By The Associated Press
DALLAS -- The parents of a Shawnee Indian teen-ager who says he is an atheist sued a judge for sentencing the boy to attend church or pay a $200 fine for fighting.
The judge who sentenced Zack Smith, 14, says he will end his church program for juveniles rather than fight the lawsuit.
In the lawsuit filed Friday, American Civil Liberties Union attorneys contended Justice of the Peacce Brue McDougal's program was unconstitutional.
"It's not right," said Zach, who was told to attend church and Sunday school for eight weeks. "I wasn't raised going to church. I'm an atheist. I don't think I should have to go as a punishment."
The teen, who lives in the Dallas suburb of Lancaster, was targeted in a zero-tolerance policy toward school fighting. Juveniles in such cases are often issued misdemeanor citations and fined about $200. In McDougal's court, they could opt for church attendance instead of the fine.
"I'll just quit doing it," said McDougal, 64, who is retiring next year.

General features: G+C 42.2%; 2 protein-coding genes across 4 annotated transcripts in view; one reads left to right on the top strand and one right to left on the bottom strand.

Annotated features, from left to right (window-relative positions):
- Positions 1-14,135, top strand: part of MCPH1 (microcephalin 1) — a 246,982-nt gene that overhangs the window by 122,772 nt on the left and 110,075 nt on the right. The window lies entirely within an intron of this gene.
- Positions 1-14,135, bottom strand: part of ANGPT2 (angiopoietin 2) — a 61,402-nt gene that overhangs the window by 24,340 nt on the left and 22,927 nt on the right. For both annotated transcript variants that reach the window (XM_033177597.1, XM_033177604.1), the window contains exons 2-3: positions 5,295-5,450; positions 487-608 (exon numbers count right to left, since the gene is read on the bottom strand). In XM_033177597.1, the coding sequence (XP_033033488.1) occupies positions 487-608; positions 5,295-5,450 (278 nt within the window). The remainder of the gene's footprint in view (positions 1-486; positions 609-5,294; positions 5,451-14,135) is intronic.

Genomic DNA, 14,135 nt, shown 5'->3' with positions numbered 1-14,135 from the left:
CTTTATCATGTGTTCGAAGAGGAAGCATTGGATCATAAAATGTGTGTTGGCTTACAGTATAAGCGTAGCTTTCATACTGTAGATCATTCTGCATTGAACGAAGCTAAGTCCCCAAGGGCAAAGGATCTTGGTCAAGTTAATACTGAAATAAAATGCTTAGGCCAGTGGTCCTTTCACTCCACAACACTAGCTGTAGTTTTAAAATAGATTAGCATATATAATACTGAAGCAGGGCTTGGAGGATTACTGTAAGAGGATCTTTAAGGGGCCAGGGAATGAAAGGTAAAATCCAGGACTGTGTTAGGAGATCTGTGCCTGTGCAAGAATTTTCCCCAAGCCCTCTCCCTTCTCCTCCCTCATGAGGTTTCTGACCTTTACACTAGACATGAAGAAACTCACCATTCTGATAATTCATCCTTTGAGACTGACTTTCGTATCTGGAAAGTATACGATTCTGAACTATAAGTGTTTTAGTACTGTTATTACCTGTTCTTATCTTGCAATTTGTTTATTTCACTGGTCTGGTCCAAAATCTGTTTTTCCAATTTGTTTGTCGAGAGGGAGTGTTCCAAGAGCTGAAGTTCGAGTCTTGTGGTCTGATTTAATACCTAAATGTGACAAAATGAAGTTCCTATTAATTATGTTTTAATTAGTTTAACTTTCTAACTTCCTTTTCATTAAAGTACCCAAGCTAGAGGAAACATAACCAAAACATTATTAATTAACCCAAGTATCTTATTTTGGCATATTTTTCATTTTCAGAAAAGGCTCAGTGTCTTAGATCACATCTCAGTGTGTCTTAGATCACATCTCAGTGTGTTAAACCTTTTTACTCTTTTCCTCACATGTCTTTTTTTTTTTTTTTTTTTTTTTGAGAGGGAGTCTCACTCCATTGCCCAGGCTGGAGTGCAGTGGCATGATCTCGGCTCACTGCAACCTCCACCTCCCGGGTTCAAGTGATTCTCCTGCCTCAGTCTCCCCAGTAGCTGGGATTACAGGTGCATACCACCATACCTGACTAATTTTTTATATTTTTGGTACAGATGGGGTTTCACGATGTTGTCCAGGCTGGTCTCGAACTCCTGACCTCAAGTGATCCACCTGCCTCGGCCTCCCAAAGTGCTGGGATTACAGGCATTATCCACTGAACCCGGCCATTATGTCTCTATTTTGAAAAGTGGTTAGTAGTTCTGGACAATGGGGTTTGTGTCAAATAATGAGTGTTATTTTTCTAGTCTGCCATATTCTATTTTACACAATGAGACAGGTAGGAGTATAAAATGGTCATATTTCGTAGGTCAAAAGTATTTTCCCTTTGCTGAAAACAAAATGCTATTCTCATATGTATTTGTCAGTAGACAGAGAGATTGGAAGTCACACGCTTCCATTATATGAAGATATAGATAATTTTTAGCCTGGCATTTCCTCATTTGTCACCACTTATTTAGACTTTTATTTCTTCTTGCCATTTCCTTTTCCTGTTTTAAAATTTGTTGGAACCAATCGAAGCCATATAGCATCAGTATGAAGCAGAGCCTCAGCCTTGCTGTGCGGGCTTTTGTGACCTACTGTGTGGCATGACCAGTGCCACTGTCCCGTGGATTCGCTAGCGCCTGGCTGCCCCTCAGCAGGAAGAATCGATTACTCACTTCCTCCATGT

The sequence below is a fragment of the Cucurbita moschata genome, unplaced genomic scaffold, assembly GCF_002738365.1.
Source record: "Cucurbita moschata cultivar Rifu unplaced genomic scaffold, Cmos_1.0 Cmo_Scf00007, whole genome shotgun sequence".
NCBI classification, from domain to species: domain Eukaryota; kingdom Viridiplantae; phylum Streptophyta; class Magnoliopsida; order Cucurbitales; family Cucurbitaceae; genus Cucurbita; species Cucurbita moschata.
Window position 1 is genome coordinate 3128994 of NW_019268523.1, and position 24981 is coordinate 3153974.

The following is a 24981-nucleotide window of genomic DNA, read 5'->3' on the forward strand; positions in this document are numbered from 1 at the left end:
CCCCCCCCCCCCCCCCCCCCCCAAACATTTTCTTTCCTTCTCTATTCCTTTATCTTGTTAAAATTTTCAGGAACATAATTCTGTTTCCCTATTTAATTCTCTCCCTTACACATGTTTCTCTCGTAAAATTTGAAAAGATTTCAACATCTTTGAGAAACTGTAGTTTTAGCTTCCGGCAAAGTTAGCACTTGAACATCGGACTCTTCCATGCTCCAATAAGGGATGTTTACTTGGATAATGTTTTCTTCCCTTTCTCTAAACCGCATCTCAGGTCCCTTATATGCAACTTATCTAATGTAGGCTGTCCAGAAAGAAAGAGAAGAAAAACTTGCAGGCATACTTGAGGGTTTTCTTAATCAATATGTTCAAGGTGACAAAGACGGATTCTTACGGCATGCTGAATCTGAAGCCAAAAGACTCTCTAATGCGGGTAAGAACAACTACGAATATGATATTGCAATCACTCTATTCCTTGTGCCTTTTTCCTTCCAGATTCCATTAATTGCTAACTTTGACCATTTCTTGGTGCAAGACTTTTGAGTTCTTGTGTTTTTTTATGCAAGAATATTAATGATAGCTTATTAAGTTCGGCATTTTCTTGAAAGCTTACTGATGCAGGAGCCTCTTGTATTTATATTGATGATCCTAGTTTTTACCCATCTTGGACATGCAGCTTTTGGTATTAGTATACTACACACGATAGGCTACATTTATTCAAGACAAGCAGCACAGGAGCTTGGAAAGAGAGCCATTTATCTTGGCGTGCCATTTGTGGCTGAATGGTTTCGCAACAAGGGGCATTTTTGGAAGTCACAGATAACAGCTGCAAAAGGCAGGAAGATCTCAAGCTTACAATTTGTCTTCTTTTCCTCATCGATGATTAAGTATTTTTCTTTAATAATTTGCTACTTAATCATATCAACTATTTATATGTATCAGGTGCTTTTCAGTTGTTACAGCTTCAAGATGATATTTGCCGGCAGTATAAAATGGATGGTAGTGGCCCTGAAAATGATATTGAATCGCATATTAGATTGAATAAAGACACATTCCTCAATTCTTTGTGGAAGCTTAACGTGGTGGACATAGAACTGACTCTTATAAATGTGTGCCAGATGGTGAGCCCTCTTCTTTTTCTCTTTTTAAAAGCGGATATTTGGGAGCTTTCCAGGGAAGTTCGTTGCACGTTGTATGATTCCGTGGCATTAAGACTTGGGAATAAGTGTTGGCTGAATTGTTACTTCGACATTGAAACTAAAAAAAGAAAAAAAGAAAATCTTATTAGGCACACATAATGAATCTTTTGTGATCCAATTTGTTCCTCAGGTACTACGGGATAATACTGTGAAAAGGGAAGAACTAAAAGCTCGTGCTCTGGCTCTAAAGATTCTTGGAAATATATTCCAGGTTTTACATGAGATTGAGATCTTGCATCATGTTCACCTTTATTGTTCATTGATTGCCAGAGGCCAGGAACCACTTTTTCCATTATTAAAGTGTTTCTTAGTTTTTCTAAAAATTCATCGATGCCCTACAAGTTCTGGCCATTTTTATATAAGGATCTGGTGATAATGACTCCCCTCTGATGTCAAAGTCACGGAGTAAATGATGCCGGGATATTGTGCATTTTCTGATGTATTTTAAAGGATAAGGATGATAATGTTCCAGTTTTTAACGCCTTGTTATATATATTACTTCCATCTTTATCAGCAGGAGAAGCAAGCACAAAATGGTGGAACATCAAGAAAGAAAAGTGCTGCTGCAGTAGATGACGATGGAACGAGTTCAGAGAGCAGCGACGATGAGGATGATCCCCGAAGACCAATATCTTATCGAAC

Zack's parents couldn't pay the fine. Neither the teen nor his mother, Valerie Smith, attend church. And they don't intend to start.
"If you go to church it's because you want to go to church, not because you're forced into it or because it is pushed in your face," said Ms. Smith, who asked about sending her son to a veterans' hospital for community service instead.
"They said this is the only sentence they have for community service," she said. "If they can't pay the fine, they have to go church. There was no consideration for the fact that we're American Indian."
Dallas County Assistant District Attorney Jennifer Gabel Perez said Friday that she and ACLU attorneys had reached a tentative settlement. She said the lawsuit would likely be dismissed next week.
Chattanooga Free Press Sunday, December 21, 1997 A5